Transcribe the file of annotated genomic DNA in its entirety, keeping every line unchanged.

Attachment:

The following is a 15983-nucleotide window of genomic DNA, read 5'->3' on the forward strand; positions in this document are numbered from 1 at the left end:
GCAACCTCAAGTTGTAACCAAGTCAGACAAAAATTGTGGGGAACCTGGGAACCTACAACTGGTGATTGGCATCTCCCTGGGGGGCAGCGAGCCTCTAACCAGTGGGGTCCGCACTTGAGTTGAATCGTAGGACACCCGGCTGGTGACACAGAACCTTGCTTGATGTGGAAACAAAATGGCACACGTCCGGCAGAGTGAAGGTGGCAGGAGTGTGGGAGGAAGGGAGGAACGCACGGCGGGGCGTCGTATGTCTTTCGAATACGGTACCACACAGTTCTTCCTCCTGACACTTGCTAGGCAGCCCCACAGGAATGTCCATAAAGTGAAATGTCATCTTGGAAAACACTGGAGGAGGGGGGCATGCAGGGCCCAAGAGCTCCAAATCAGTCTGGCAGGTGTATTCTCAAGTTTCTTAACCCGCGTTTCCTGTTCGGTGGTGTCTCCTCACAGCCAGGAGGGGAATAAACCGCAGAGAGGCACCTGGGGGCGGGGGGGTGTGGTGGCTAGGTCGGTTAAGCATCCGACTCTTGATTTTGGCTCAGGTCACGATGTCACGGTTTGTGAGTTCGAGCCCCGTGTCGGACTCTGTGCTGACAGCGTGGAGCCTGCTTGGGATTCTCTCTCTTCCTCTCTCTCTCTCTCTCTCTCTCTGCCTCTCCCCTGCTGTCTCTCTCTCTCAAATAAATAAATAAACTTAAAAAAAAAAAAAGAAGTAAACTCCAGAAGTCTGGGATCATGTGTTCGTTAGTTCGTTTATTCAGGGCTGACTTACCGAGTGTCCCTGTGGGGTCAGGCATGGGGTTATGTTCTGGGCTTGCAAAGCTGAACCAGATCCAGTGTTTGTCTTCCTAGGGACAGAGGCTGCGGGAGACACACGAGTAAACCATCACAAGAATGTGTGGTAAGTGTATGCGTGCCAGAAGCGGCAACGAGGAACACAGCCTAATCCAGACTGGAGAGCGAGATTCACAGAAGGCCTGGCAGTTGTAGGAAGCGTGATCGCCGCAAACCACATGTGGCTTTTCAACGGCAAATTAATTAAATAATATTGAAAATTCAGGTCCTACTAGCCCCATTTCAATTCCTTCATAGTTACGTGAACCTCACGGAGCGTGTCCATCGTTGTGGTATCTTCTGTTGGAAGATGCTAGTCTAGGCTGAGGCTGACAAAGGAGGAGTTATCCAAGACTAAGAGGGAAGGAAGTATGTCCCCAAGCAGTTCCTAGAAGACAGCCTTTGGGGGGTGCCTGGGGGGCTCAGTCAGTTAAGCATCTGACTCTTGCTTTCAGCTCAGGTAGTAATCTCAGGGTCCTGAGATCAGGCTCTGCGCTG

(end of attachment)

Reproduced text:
The following is a 15983-nucleotide window of genomic DNA, read 5'->3' on the forward strand; positions in this document are numbered from 1 at the left end:
GCAACCTCAAGTTGTAACCAAGTCAGACAAAAATTGTGGGGAACCTGGGAACCTACAACTGGTGATTGGCATCTCCCTGGGGGGCAGCGAGCCTCTAACCAGTGGGGTCCGCACTTGAGTTGAATCGTAGGACACCCGGCTGGTGACACAGAACCTTGCTTGATGTGGAAACAAAATGGCACACGTCCGGCAGAGTGAAGGTGGCAGGAGTGTGGGAGGAAGGGAGGAACGCACGGCGGGGCGTCGTATGTCTTTCGAATACGGTACCACACAGTTCTTCCTCCTGACACTTGCTAGGCAGCCCCACAGGAATGTCCATAAAGTGAAATGTCATCTTGGAAAACACTGGAGGAGGGGGGCATGCAGGGCCCAAGAGCTCCAAATCAGTCTGGCAGGTGTATTCTCAAGTTTCTTAACCCGCGTTTCCTGTTCGGTGGTGTCTCCTCACAGCCAGGAGGGGAATAAACCGCAGAGAGGCACCTGGGGGCGGGGGGGTGTGGTGGCTAGGTCGGTTAAGCATCCGACTCTTGATTTTGGCTCAGGTCACGATGTCACGGTTTGTGAGTTCGAGCCCCGTGTCGGACTCTGTGCTGACAGCGTGGAGCCTGCTTGGGATTCTCTCTCTTCCTCTCTCTCTCTCTCTCTCTCTCTGCCTCTCCCCTGCTGTCTCTCTCTCTCAAATAAATAAATAAACTTAAAAAAAAAAAAAGAAGTAAACTCCAGAAGTCTGGGATCATGTGTTCGTTAGTTCGTTTATTCAGGGCTGACTTACCGAGTGTCCCTGTGGGGTCAGGCATGGGGTTATGTTCTGGGCTTGCAAAGCTGAACCAGATCCAGTGTTTGTCTTCCTAGGGACAGAGGCTGCGGGAGACACACGAGTAAACCATCACAAGAATGTGTGGTAAGTGTATGCGTGCCAGAAGCGGCAACGAGGAACACAGCCTAATCCAGACTGGAGAGCGAGATTCACAGAAGGCCTGGCAGTTGTAGGAAGCGTGATCGCCGCAAACCACATGTGGCTTTTCAACGGCAAATTAATTAAATAATATTGAAAATTCAGGTCCTACTAGCCCCATTTCAATTCCTTCATAGTTACGTGAACCTCACGGAGCGTGTCCATCGTTGTGGTATCTTCTGTTGGAAGATGCTAGTCTAGGCTGAGGCTGACAAAGGAGGAGTTATCCAAGACTAAGAGGGAAGGAAGTATGTCCCCAAGCAGTTCCTAGAAGACAGCCTTTGGGGGGTGCCTGGGGGGCTCAGTCAGTTAAGCATCTGACTCTTGCTTTCAGCTCAGGTAGTAATCTCAGGGTCCTGAGATCAGGCTCTGCGCTG